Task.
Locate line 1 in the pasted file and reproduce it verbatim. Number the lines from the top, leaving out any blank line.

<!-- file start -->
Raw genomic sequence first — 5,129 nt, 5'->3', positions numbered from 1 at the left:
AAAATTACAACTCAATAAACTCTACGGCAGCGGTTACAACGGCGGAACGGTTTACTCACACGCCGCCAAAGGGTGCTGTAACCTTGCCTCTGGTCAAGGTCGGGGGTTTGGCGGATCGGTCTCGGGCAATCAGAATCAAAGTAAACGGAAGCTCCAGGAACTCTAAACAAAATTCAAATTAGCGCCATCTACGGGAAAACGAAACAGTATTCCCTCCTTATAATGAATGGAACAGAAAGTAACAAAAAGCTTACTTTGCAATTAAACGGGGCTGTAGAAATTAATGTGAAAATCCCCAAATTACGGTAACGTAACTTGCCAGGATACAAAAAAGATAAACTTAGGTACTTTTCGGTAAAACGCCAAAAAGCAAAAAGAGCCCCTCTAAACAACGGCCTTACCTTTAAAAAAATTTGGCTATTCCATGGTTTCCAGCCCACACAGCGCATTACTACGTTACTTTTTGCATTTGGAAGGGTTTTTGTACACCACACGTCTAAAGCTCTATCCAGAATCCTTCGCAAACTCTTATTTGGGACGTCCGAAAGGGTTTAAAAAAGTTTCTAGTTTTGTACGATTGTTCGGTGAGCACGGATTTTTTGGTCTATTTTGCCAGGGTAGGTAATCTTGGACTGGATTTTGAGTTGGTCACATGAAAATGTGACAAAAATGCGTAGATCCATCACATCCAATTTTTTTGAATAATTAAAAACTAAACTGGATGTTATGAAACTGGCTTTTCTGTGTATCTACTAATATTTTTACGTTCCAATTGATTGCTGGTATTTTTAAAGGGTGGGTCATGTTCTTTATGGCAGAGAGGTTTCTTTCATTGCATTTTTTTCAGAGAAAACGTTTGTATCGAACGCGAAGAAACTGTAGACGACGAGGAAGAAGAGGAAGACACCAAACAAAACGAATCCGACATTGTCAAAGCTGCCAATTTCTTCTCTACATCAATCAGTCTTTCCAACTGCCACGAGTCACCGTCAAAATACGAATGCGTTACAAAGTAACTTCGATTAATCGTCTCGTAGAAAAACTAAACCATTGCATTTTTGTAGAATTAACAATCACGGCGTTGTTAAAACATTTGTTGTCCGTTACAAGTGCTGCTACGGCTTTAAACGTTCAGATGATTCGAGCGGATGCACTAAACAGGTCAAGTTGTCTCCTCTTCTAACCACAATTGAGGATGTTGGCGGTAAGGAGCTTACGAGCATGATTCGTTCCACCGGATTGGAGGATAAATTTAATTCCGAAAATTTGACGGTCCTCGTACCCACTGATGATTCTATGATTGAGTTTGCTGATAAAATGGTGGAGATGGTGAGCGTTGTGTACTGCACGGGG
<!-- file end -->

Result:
Raw genomic sequence first — 5,129 nt, 5'->3', positions numbered from 1 at the left: